North Jersey Treads Water on Flood Solution: Part 3, How to Stop a Flood (or Store it)
By Christopher Lotito
|WAYNE, NJ - AUGUST 29: Rains and the cresting of nearby waters caused flooding in an otherwise dry wooded area on August 29, 2011 in Wayne, New Jersey. Rivers in northern Jersey continue to rise and throughout the state forcing evacuations along the low lying areas of the river. Tropical Storm Irene was the first to make direct contact on New Jersey in 108 years, killing at least three people in the state and leaving over 600,000 residences and businesses without power. (Image credit: Getty Images via @daylife)|
One such project is the establishment of additional local flood storage. Often, many of the areas cited for flood storage can turn out to be unsuitable. Existing ponds and lakes may have too many DEP restrictions upon them or else simply be too far below the water table to be practical. This does not mean that they should not be investigated, simply that we should also focus on establishing new sources of water storage.
In Wayne, NJ for example, just upstream of Pequannock Township, is an area known as "Topsoil Depot." This defunct business sits on a chunk of land adjacent to the river and about 300ft by 500ft in size. Such a site, cleared of years of accumulated debris, soil, and garbage, could provide a significant enough amount of flood storage to provide some relief from stormwaters in the area. (It's worth noting that Topsoil Depot is currently being investigated by the DEP for kaofin contamination, not to mention the 60+ years of accumulated construction debris that has been so unethically dumped within sight of the river).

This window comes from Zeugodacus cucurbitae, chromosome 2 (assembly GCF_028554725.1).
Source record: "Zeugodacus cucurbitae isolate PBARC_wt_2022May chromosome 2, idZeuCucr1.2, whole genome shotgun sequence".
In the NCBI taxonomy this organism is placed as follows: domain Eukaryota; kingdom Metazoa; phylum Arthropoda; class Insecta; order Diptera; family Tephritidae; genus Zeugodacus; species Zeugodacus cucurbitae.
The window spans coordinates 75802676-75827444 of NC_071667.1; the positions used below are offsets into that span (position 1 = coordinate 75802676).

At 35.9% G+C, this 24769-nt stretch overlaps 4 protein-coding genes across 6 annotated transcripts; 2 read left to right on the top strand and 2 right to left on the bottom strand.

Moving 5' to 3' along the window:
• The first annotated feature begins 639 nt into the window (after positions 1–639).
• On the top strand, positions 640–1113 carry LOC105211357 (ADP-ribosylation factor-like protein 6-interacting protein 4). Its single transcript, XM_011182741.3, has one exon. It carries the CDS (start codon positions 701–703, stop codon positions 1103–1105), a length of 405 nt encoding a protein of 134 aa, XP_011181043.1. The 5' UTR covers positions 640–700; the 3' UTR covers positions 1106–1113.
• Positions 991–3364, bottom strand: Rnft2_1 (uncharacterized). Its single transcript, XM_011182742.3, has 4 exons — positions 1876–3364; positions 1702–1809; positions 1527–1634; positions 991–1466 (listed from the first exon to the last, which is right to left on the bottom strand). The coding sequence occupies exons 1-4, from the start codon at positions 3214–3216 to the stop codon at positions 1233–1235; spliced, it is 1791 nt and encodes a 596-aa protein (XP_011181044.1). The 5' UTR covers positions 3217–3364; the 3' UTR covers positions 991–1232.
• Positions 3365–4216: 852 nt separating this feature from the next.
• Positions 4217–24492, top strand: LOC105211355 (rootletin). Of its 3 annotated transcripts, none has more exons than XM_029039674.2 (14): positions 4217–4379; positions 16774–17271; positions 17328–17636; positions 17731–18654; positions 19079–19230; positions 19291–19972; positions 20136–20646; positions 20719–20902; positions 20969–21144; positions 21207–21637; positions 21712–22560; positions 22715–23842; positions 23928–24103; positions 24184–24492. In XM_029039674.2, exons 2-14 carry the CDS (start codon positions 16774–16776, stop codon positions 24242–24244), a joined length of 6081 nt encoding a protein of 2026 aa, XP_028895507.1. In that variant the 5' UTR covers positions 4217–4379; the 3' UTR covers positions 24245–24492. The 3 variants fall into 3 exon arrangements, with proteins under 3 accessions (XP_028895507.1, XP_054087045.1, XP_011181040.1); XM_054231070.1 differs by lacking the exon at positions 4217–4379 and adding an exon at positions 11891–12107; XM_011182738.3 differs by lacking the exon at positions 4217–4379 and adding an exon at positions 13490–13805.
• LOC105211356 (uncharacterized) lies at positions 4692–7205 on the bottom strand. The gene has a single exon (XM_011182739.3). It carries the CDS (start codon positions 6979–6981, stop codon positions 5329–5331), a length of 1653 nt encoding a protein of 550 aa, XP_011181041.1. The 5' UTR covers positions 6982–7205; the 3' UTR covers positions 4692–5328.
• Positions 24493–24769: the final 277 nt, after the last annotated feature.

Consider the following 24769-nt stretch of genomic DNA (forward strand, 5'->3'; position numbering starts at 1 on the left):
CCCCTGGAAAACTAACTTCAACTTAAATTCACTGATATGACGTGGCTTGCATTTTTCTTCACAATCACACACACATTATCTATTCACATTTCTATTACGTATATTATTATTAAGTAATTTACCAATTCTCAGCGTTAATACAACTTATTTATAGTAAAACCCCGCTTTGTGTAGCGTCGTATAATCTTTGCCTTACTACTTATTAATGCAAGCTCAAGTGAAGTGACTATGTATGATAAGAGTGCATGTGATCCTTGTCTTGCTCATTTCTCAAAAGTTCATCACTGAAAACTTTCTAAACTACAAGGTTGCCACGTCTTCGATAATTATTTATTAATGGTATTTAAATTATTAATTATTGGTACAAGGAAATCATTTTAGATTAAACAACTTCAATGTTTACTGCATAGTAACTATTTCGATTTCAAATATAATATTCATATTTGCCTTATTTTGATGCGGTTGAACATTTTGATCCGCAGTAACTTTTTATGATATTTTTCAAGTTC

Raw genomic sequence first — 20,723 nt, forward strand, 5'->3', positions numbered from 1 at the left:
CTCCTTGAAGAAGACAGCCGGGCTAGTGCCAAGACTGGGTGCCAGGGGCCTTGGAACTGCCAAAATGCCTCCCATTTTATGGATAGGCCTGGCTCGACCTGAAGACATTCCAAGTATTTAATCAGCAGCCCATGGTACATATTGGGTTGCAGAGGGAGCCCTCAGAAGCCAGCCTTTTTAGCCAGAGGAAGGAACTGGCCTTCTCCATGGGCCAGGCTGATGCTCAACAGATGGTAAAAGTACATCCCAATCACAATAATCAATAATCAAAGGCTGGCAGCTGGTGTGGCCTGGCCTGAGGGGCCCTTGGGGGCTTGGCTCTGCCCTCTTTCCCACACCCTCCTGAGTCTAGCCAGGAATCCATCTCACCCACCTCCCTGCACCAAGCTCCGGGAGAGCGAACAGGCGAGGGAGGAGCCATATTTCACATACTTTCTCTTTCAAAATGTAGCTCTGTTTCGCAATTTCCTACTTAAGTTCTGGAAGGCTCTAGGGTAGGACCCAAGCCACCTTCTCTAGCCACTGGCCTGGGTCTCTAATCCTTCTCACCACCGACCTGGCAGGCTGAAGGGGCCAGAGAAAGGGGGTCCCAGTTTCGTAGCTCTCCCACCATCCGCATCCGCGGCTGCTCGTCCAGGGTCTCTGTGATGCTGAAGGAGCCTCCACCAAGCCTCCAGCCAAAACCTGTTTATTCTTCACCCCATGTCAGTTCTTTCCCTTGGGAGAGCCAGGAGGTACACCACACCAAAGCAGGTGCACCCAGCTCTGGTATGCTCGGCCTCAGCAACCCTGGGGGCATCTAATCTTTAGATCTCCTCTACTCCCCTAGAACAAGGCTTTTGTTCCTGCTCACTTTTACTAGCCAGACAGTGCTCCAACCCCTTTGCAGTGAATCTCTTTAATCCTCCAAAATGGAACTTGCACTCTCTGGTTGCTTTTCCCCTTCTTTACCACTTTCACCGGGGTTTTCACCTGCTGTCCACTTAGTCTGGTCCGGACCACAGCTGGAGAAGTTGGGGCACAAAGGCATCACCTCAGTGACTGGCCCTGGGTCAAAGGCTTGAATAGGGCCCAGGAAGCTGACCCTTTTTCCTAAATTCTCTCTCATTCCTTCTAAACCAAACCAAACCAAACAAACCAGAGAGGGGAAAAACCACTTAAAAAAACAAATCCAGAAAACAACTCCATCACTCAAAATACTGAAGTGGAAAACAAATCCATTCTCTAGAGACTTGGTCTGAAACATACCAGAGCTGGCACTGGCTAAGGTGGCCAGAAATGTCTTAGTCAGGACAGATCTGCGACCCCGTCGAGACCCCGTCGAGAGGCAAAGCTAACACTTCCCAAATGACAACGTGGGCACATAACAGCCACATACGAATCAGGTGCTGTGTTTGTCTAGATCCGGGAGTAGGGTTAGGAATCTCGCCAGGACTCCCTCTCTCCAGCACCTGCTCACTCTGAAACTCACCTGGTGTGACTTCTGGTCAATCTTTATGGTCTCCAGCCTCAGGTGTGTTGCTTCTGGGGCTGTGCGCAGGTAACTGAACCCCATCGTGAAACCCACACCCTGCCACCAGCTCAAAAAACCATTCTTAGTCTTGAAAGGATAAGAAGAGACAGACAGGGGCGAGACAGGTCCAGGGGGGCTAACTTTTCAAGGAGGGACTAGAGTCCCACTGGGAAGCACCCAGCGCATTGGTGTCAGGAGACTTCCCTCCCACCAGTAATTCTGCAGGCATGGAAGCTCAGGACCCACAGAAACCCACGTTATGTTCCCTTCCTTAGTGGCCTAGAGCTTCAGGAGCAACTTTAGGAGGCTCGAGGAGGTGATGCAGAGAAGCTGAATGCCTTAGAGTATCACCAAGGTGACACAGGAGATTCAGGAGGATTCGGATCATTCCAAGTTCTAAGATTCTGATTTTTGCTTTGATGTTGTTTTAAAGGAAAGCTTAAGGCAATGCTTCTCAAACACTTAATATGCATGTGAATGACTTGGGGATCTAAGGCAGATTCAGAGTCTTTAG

|Business parking lot that drains to a rain garden. A sunken curb retains asphalt, yet lets water flow off the edges. (Photo credit: Wikipedia)|
Similarly, some urban areas have been known to provide businesses and individuals with tax deductions for using permeable pavers in place of asphalt driveways and parking lots. The monetary savings here is real, as the municipality does not have to address the disposal of additional stormwaters coming off of those properties. Such pavers are both functional and attractive and can even reduce the amount of heat radiated by parking areas.
|Trounce Pond, a stormwater retention pond landscaped with natural grassland plants. Located in the Lakewood Suburban Centre in the city of Saskatoon, Saskatchewan, Canada. (Photo credit: Wikipedia)|
- For a glimpse into the potential flood storage of the site, consider this:
A 15 foot deep circular depression will hold over 260 cubic yards of liquid. That's 3 to 4 times the volume of a typical shipping container! Pequannock's Aquatic Park approaches 640,000 square feet at a variety of elevations and already floods in an uncontrolled fashion during larger storms. (Seen above, a traditional stormwater retention pond.)
|Guard Bank along the|
North East edge of the
Pequannock Aquatic Park.
Christopher Lotito is a member of the Pequannock Historic District, Open Space, and Flood Control Advisory Commissions as well as the author of "Torrent," a book about flooding in the region. Lotito's personal mission is to reduce new taxes, drastically reduce flooding, and preserve more green spaces for our children. Christopher Lotito Profile